Earlier, Ajita was awarded the best director in the 12th Osian Cinefan Film Festival, New Delhi, in August last year, for her debut film Ballad of Rustom, and also went on to win laurels at the 61st International Film Festival Mannheim-Heidelberg and the 17th IFFK Kerala. Ajita, a graduate in science, was destined to be a filmmaker. Hailing from a film family, she went on to train as an actor and did her Masters in Theatre before joining the Film and Television Institute of India, Pune, to follow her passion for cinema.
“While I was in high school, my father made me watch Satyajit Ray’s Pather Panchali repeatedly. It was very difficult for me to be interested in watching it. I would run away, but he would make me watch it several times. Over a period of time, while I was in college, I realised how fabulous Ray’s cinema was. He was an artiste in the true sense.”
A filmy beginning
At 19, Ajita became a producer for the regional version of the highly acclaimed Academy winning film Gandhi by Richard Attenborough.
Her short feature film, Notes on Her, was nominated for the Oscars in 2003 in the short film category, and her graduate film Solitary Sandpiper won her the Best Art Director award in 2004 at Festival Sesily, followed by the Best Director award for Ballad of Rustom in 2012.
Ajita worked as a freelance director till she founded Imaginem Cinema Pvt Ltd in 2009 — a motion picture company for producing imaginative and original cinema from India.
Ballad of Rustom was fully shot on 35 mm film on cinemascope format with sync (live) sound since it was an aesthetic and artistic decision by Ajita to shoot only in the traditional way. She also wanted to create a visually different scheme for the film. The negative went through a unique process to create a very different look. The film itself took four years to make, since Ajita was very particular about the right location, shooting only in the right light, also about casting actors who are not stars. The music was also something she collaborated extensively with composer Andrew T Mackay for a powerful score, which took two years to evolve.
Asked about plans to release Ballad of Rustom in India, Ajita says, “I am in touch with Prasad Film Laboratories. I have a team of people who are helping me for this film’s release and I’m visiting Delhi for discussions about the same.”
However, she is not in a hurry to release it, as she wants to show her film to the Indian audience in a proper way, “because Ballad of Rustom is a classic and serious film”.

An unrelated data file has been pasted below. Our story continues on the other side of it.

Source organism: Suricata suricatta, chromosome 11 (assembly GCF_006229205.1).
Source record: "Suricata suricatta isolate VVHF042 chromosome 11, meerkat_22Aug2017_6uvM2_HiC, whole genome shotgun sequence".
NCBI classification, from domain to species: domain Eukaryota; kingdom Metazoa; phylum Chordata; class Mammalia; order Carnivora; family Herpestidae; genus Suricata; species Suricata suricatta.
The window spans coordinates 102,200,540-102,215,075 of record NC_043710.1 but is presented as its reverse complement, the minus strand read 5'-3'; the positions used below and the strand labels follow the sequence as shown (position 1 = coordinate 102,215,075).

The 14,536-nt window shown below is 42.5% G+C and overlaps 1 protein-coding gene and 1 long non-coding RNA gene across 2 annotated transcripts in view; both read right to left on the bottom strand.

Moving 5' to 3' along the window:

Ballad of Rustom is about imagination, dreams, of the passion for life, love, hope, despair and conflicting philosophies of a few people in a small Indian township.
“My forthcoming films have diverse themes. I love the countryside, so the next one is based in the countryside and the coastline of south India. I have others, which are in the pipeline — thriller, fantasy. I would love audiences in India to watch unique cinema such as mine, and I want them to engage with my cinema unabashedly,” says Ajita.
According to Ajita, she has already started working on a film about a young fisherman who is madly in love with a woman. “It’s a great love story and I am excited about this film. It has the sea, the waves, magical moments and lots of emotions, and more importantly, life, love, passion and madness.”
Filmmaking, according to Ajita, is her passion and also her life. After showing her film Ballad of Rustom in Cannes to a select audience, Ajita was not happy at all. She felt that her film should have been shown to the Indian audience first.
Screen International termed Ballad of Rustom as “one of the most highly anticipated films coming out of India,” while critics, both in India and abroad, heaped praises on her.
The jury citation read: “For her powerful choice of a daring cinematic language, the judicious treatment of a brave thematic subject rarely explored in Indian cinema, and a compelling perspective on the relation between humanity and environment.”
Ajita feels that the audience should take cinema seriously and regrets the fact that even legendary filmmakers like Satyajit Ray and others got recognition only after they died.